Finally, the planning category shows that, when planning classes, teachers in training place high value on the context in which the class is planned (89.2%), the capacities of the students (83.5%), the materials they have (84.8%) and the prior knowledge that each student brings (78.2%). However, once again there is an explicit emphasis on results and grades when planning, without placing much importance on each student’s processes. If we consider the criteria “frequently” and “always”, we can see that there is a high value placed on class results, with 94.8%, and grades, with 79%.
Table 6 presents the results in terms of the mean score and standard deviation obtained through total responses based on each dimension, disaggregated for the students’ sex and type of schooling. For the conceptual dimension, the maximum score is 10 and the minimum is 1; for the procedural dimension, the maximum score is 6 and the minimum is 1. Finally for the attitudinal dimension, the maximum score is 4 and the minimum is 1. Considering the results of each dimension, no statistically significant differences are observed in the three dimensions in terms of sex and type of schooling, with p values > 0.05. However, women are observed to have a higher command of the discipline. For the type of schooling variable, the conceptual and attitudinal dimensions show that students who graduated from municipal schools have a better understanding of the discipline, and the procedural dimension shows a better decision-making capacity among students who graduated from subsidized schools.

5. Discussion

Different empirical evidence can be seen at a school level [47,48,49,50], which ratifies the importance of the conceptual dimension in physical education. As a discipline, for many years, its main focus has been on motor action resulting from “knowing how to do”. However, when observing the study results for the conceptual dimension, we can infer that in physical education teacher training, this trend remains, revealing the low conceptual background that exists in the discipline, mainly from the understanding of motor skills and the types of training that are implemented there.
Considering the above, it is precisely because of this hegemonic conception of the discipline focused on procedural skills that the focus of teachers and researchers is always on motor practice, oriented towards “sports performance” [51,52] as well as “learning time” [53,54], while at the same time, as seen in the studies based on anthropometric measurements, there is a marked focus on being overweight and obesity [55,56,57,58].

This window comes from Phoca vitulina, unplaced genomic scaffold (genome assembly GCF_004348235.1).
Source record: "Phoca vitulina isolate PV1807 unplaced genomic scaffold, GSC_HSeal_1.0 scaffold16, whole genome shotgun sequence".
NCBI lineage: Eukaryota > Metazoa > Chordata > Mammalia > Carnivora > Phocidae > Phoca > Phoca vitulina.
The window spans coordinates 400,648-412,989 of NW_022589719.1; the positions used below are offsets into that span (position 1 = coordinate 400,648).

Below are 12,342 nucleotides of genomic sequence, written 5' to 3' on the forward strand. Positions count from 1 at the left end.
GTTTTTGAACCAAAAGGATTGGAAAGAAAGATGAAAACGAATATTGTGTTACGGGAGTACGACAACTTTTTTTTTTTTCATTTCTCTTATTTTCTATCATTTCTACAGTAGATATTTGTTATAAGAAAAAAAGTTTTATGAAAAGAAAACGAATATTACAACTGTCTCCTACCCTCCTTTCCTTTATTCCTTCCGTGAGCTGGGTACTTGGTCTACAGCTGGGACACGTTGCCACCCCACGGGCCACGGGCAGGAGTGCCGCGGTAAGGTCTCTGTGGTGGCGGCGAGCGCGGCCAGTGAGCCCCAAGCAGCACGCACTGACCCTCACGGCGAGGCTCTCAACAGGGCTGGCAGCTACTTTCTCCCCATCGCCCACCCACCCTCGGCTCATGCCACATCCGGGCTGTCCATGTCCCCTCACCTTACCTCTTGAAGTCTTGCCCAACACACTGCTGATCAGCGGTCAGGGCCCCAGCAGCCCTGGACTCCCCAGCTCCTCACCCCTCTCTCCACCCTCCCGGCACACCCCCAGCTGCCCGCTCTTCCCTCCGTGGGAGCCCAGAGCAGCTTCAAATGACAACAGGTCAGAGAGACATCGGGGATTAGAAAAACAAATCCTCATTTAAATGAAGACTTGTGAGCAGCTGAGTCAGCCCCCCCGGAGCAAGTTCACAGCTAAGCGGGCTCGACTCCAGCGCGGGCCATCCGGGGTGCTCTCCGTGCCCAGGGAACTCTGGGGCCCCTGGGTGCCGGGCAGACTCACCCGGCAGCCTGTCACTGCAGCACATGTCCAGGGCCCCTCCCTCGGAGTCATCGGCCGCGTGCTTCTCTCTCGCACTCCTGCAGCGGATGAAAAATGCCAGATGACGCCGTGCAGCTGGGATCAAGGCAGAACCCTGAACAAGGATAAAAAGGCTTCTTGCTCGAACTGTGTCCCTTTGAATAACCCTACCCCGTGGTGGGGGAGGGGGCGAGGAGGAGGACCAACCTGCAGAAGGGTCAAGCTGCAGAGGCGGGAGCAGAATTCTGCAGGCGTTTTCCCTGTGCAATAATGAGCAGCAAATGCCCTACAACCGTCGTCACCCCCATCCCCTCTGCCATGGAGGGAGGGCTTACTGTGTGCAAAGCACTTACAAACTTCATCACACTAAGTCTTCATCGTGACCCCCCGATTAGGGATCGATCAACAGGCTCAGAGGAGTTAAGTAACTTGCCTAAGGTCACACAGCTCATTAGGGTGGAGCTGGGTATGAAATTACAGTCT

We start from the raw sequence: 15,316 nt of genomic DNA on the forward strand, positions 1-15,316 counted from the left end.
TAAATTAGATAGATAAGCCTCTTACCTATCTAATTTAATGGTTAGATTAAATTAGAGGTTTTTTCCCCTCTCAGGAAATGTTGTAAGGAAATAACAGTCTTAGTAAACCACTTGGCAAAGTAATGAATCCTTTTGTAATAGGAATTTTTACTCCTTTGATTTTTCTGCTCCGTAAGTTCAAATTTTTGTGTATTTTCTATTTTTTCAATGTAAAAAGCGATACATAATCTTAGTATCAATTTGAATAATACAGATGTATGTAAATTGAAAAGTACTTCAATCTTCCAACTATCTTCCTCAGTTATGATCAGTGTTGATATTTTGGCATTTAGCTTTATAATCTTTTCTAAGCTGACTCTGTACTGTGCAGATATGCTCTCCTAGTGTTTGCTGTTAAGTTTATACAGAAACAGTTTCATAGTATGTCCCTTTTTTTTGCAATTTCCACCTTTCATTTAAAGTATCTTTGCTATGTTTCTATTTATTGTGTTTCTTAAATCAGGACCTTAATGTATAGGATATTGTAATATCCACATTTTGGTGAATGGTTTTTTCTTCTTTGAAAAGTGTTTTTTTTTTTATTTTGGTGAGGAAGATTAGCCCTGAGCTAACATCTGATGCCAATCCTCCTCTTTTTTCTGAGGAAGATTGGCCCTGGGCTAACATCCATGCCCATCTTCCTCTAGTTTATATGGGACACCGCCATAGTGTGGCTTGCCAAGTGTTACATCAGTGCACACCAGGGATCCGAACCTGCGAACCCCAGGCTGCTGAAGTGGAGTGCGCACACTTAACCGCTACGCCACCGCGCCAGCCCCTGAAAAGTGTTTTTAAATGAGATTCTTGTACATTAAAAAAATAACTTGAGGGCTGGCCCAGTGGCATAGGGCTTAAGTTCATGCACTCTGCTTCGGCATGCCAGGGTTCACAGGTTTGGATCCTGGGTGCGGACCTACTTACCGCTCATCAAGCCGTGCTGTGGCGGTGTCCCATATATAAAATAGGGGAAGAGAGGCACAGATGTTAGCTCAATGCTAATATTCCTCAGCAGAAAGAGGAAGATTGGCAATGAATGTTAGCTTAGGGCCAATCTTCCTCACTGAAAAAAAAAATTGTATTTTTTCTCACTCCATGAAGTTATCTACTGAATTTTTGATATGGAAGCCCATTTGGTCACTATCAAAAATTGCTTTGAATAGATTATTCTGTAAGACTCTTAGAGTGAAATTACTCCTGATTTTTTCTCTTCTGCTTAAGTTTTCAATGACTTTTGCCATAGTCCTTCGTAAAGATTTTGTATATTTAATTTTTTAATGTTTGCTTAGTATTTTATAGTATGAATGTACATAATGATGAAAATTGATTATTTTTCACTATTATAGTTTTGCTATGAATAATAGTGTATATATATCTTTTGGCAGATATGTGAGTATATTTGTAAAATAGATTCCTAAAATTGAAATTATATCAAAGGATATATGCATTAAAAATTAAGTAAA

Despite the large amount of research focused on procedural aspects, the study results are not very encouraging. The results observed in Table 6 show that the students in training recognize that they do not understand the procedures in terms of different didactic practices—for example, a peer assessment, which for many continues to be a grading process [59]. Therefore, as long as we are unable to understand assessment and grading as two clearly different albeit related processes, it will be impossible to change our professional practice. However, this repeats despite studies that show the futility of this grade in the teaching and learning processes [60].
In attitudinal terms, the results of this dimension show a high value placed on the three categories of the construct (motor skills, assessment and planning), and the latter shows us that students in training value the planning process based on the contents of the study program, i.e., the curricular bases of the discipline, which was already expressed in the study by Almonacid et al. [61]. For future teachers, it is relevant to have a structured planning within the framework of the curricular bases, which makes it possible to guarantee quality teaching, and it is necessary to consider the entry behavior of the students, their abilities and interests, and the diversity of learning levels [62]. In terms of assessment, the cognitive attitude revealed in this category is very favorable, considering this type of assessment to be relevant in the learning and teaching processes. This coincides with the results reported by Gallardo-Fuentes et al. [63], which reveal a high value placed on the perception of formative and shared assessment by students in preservice education training to be physical education teachers. Finally, from the area of motor skills, the value placed is also very positive in cognitive terms. However, there is still confusion regarding the epistemological foundation of motor skills and their manifestations, associating and limiting motor skills to movement [64].

6. Conclusions